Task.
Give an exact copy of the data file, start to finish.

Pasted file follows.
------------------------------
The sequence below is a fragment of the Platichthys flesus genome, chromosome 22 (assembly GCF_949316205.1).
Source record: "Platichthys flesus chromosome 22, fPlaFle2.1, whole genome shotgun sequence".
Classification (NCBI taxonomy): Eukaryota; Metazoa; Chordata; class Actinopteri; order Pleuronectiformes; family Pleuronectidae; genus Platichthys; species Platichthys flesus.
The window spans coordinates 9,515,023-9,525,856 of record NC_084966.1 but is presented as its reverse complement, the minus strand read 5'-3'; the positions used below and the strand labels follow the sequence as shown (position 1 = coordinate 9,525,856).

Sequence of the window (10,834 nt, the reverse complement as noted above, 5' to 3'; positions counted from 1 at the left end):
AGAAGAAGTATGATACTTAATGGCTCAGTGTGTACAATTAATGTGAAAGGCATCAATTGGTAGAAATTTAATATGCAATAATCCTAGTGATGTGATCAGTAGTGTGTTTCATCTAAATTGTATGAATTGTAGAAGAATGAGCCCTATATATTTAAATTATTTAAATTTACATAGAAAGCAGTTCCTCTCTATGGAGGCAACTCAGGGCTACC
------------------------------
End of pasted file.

The sequence below is a fragment of the Platichthys flesus genome, chromosome 22 (assembly GCF_949316205.1).
Source record: "Platichthys flesus chromosome 22, fPlaFle2.1, whole genome shotgun sequence".
Classification (NCBI taxonomy): Eukaryota; Metazoa; Chordata; class Actinopteri; order Pleuronectiformes; family Pleuronectidae; genus Platichthys; species Platichthys flesus.
The window spans coordinates 9,515,023-9,525,856 of record NC_084966.1 but is presented as its reverse complement, the minus strand read 5'-3'; the positions used below and the strand labels follow the sequence as shown (position 1 = coordinate 9,525,856).

Sequence of the window (10,834 nt, the reverse complement as noted above, 5' to 3'; positions counted from 1 at the left end):
AGAAGAAGTATGATACTTAATGGCTCAGTGTGTACAATTAATGTGAAAGGCATCAATTGGTAGAAATTTAATATGCAATAATCCTAGTGATGTGATCAGTAGTGTGTTTCATCTAAATTGTATGAATTGTAGAAGAATGAGCCCTATATATTTAAATTATTTAAATTTACATAGAAAGCAGTTCCTCTCTATGGAGGCAACTCAGGGCTACC